More than one case of COVID-19 transmission has occurred in China due to airborne aerosol transmission involving sewage, plumbing pipes and exhaust fans.

Because the new novel coronavirus can also remain bioactive in human waste, it can be transmitted if there is any leaking or seepage from toilets or plumbing pipes. Use of contactless air dryers and exhaust vents can blow the droplets into the air, where you may unknowingly come into contact with them.

4. Ventilation from a shared HVAC system.

Any space that uses a shared ventilation system, such as a central (ducted) HVAC system, may act as a conduit for infectious aerosol droplets containing COVID-19 to travel from an infected person to reach new people.

While these four pathways are especially concerning in multi-unit spaces such as office buildings, condominiums and apartment complexes, they can be relevant in single family dwellings also, especially if one family member is immune-compromised or recovering from COVID-19.

Four Steps You Can Take to Protect Yourself from Infectious Air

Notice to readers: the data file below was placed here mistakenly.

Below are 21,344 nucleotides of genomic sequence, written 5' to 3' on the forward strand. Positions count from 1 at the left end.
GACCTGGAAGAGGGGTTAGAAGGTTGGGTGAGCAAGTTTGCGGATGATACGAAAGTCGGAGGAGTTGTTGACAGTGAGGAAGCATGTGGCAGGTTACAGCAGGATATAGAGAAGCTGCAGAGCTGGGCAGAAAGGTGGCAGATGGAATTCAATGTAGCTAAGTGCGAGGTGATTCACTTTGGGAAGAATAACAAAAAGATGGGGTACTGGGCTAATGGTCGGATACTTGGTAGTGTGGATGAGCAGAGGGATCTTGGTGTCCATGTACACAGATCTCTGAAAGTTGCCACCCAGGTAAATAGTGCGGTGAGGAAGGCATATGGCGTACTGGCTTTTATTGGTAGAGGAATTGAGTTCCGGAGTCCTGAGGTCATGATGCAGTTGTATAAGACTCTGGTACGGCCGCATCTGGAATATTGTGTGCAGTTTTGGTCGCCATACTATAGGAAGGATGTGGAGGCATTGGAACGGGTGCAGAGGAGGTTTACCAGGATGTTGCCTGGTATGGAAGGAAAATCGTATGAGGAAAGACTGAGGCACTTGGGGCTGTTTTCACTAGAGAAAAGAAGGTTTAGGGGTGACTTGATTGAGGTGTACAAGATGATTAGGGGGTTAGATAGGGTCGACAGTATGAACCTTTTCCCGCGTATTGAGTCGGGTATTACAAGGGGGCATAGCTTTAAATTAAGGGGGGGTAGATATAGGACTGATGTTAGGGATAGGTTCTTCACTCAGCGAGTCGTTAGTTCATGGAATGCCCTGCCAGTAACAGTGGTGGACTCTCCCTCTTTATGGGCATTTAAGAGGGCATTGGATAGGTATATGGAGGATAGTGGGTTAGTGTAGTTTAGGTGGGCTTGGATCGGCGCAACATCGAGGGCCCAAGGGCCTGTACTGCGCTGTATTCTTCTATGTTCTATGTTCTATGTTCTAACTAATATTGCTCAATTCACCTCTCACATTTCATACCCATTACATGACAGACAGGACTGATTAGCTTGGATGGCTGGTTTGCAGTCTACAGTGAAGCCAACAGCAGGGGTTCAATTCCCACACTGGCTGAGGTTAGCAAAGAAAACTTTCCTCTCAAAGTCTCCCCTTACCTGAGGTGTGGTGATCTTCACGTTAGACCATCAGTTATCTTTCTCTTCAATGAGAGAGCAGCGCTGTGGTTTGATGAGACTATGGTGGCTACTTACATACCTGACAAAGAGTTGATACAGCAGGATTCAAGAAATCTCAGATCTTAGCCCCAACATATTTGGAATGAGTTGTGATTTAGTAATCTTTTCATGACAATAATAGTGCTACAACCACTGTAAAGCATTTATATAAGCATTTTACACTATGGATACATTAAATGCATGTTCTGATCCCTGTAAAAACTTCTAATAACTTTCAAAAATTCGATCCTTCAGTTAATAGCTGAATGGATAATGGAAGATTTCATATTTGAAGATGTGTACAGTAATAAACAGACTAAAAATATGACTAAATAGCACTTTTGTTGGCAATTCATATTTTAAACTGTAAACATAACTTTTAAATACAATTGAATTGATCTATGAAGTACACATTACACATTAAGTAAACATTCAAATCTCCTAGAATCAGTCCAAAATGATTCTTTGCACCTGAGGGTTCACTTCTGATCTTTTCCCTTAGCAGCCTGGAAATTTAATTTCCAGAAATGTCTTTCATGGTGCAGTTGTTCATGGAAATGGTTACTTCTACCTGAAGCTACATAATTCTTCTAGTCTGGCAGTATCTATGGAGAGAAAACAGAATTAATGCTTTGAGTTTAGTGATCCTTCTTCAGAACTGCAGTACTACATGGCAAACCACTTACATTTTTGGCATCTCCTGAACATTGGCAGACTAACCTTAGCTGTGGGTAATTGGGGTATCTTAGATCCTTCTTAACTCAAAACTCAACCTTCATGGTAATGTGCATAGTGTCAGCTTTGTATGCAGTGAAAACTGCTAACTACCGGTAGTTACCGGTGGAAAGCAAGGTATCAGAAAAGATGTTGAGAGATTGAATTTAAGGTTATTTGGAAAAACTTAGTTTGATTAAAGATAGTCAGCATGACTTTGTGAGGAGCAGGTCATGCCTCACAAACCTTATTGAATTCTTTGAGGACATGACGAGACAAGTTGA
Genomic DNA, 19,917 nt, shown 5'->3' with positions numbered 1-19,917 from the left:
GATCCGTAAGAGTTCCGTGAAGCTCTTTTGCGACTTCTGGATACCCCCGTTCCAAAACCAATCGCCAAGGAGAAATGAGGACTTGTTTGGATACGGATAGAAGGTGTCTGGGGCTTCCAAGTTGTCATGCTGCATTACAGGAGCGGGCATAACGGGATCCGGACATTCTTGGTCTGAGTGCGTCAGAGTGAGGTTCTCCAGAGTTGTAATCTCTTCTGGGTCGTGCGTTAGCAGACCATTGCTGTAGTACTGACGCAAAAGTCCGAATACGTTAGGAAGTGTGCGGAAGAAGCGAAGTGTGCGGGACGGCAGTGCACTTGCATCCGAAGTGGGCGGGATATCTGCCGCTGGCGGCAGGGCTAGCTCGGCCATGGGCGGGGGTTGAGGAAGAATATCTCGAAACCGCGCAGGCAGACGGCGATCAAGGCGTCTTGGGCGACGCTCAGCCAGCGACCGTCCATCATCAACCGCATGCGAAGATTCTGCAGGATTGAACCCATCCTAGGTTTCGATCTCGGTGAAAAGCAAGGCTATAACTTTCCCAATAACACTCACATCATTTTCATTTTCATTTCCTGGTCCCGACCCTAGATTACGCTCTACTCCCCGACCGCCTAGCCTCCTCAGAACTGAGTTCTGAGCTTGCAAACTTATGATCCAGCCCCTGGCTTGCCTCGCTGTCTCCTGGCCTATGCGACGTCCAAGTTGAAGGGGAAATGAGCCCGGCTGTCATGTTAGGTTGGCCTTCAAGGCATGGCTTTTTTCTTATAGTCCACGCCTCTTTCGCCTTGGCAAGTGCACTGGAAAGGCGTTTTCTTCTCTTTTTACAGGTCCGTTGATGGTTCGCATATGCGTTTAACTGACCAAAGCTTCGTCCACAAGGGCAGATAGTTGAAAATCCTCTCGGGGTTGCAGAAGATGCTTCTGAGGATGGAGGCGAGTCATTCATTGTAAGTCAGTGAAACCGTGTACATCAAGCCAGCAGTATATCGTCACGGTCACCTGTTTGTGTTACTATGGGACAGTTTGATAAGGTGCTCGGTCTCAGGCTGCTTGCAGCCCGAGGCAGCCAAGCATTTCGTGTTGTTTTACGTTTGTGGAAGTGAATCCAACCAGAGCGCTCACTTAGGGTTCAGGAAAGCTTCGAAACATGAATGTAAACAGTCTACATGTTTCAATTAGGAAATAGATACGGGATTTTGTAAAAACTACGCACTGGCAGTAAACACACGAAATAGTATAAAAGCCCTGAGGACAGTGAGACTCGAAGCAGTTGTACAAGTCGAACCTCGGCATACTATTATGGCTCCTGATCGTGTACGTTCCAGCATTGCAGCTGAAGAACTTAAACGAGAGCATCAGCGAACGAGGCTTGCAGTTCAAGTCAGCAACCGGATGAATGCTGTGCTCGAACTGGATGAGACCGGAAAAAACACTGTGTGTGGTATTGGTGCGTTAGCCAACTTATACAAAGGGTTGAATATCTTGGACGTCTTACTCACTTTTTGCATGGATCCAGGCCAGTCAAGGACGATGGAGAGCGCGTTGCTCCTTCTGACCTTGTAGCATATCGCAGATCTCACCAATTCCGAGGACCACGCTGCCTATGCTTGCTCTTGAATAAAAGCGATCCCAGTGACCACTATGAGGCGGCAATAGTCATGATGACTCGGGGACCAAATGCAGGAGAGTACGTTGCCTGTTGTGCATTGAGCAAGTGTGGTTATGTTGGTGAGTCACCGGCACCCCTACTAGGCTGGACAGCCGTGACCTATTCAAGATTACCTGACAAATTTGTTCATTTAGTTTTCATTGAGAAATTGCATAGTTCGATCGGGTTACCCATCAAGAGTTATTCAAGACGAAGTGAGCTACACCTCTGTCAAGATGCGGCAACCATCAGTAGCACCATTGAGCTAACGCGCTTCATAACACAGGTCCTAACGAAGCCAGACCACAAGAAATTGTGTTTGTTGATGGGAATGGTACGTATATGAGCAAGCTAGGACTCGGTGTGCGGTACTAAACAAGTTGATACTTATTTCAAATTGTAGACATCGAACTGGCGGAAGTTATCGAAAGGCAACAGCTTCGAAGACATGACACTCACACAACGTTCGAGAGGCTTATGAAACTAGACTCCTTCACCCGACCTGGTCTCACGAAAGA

While many public agencies worldwide are still hesitant to come right out and state that COVID-19 can be transmitted by aerosol airborne microparticles, most research scientists are more outspoken.

In one recent Nature journal article, an Australian researcher came right out and stated that the scientific community looks at the question of COVID-19 spreading through the air as a “no brainer.”

That being said, we feel it makes sense to share information right away about practical ways to protect yourself, your workers and your family from ventilation-related COVID-19 risks.

More caution rather than less seems to be the order of the day right now, and it just seems smart for each of us to do whatever we can do to stay healthy and safe.

So here are four steps you can take now to protect yourself from the possibility of contracting COVID-19 through airborne transmission in ventilation systems.

How To Protect Yourself From Infectious Air

1. Increase indoor air ventilation using fresh air sources.